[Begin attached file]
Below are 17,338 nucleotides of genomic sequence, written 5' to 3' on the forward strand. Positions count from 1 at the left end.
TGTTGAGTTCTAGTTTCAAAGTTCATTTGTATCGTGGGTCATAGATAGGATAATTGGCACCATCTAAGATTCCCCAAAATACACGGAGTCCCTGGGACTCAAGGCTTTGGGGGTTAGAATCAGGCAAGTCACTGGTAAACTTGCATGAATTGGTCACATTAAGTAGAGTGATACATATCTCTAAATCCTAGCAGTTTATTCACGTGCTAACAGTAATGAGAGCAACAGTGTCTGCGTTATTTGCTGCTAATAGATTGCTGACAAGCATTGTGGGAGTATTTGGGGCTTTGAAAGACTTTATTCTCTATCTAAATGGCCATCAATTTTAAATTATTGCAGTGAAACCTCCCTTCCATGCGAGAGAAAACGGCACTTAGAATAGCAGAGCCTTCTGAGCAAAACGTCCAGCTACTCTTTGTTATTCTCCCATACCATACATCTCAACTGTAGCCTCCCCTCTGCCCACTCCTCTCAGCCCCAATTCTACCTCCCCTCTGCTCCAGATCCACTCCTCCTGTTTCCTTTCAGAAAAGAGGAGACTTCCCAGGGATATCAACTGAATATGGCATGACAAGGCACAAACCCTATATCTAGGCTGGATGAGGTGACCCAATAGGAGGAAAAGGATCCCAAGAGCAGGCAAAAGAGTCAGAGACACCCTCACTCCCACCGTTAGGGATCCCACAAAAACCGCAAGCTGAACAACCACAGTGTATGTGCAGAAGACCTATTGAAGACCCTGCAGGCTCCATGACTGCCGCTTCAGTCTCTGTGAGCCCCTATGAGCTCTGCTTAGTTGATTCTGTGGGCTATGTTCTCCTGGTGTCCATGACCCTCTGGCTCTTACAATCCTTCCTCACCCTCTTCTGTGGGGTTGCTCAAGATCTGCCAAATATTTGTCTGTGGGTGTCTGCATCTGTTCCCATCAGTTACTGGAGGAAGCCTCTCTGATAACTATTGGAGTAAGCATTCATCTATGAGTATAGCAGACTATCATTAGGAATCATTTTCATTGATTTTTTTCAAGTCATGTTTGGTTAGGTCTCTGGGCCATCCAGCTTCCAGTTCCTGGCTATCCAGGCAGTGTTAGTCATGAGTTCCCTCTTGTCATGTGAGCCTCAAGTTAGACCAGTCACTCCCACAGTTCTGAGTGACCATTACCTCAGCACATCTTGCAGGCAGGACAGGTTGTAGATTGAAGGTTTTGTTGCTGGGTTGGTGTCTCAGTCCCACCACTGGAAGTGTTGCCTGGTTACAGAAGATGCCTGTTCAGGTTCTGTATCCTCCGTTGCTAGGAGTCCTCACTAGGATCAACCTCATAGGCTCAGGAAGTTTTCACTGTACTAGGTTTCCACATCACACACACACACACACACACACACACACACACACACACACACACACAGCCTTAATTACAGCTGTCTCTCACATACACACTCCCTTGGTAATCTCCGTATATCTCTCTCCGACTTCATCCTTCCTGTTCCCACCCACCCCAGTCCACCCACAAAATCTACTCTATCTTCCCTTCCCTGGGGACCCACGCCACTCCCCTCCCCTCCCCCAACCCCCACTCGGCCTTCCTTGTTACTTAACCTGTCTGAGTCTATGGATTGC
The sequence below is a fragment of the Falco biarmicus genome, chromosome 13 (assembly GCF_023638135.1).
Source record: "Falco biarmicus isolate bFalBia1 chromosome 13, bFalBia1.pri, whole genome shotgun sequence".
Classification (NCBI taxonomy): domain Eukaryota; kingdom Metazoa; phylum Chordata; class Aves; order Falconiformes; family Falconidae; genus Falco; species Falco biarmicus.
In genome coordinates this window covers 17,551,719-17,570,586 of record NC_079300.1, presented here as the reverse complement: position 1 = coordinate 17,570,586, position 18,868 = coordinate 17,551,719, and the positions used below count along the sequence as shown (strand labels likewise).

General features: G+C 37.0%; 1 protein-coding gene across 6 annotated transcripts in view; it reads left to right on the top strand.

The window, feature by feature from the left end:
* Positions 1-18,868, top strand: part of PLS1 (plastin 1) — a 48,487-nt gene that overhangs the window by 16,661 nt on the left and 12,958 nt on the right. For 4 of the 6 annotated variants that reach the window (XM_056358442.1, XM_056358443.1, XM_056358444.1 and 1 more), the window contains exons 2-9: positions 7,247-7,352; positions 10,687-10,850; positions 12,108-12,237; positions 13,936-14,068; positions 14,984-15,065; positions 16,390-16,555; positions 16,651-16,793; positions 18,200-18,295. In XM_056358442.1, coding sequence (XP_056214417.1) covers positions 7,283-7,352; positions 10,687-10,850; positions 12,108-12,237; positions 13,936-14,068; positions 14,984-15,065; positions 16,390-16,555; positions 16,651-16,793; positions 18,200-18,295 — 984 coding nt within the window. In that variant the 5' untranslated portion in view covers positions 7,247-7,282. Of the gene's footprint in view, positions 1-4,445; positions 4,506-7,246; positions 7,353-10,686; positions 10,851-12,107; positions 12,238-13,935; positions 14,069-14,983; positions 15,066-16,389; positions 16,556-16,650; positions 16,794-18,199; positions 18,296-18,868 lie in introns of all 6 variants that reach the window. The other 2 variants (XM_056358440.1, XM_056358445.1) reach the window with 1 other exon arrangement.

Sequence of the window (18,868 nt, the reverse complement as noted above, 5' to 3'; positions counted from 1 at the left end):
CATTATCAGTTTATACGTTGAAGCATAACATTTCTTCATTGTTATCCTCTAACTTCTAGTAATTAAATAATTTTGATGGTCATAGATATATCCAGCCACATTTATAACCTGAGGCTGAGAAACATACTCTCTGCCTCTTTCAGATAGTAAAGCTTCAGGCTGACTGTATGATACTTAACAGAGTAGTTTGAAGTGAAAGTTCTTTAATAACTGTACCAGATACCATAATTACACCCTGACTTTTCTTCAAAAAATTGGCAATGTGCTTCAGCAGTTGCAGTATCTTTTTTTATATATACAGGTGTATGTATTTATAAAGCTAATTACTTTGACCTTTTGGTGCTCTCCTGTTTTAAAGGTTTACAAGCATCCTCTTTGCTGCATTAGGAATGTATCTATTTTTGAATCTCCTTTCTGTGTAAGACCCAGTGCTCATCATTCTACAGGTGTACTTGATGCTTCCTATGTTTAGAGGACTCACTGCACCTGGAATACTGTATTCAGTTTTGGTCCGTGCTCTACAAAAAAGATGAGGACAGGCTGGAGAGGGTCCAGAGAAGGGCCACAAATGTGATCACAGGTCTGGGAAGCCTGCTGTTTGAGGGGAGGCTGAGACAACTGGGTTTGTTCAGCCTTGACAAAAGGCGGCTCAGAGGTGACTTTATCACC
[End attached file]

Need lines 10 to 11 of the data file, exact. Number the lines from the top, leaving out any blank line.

Sequence of the window (18,868 nt, the reverse complement as noted above, 5' to 3'; positions counted from 1 at the left end):
CATTATCAGTTTATACGTTGAAGCATAACATTTCTTCATTGTTATCCTCTAACTTCTAGTAATTAAATAATTTTGATGGTCATAGATATATCCAGCCACATTTATAACCTGAGGCTGAGAAACATACTCTCTGCCTCTTTCAGATAGTAAAGCTTCAGGCTGACTGTATGATACTTAACAGAGTAGTTTGAAGTGAAAGTTCTTTAATAACTGTACCAGATACCATAATTACACCCTGACTTTTCTTCAAAAAATTGGCAATGTGCTTCAGCAGTTGCAGTATCTTTTTTTATATATACAGGTGTATGTATTTATAAAGCTAATTACTTTGACCTTTTGGTGCTCTCCTGTTTTAAAGGTTTACAAGCATCCTCTTTGCTGCATTAGGAATGTATCTATTTTTGAATCTCCTTTCTGTGTAAGACCCAGTGCTCATCATTCTACAGGTGTACTTGATGCTTCCTATGTTTAGAGGACTCACTGCACCTGGAATACTGTATTCAGTTTTGGTCCGTGCTCTACAAAAAAGATGAGGACAGGCTGGAGAGGGTCCAGAGAAGGGCCACAAATGTGATCACAGGTCTGGGAAGCCTGCTGTTTGAGGGGAGGCTGAGACAACTGGGTTTGTTCAGCCTTGACAAAAGGCGGCTCAGAGGTGACTTTATCACC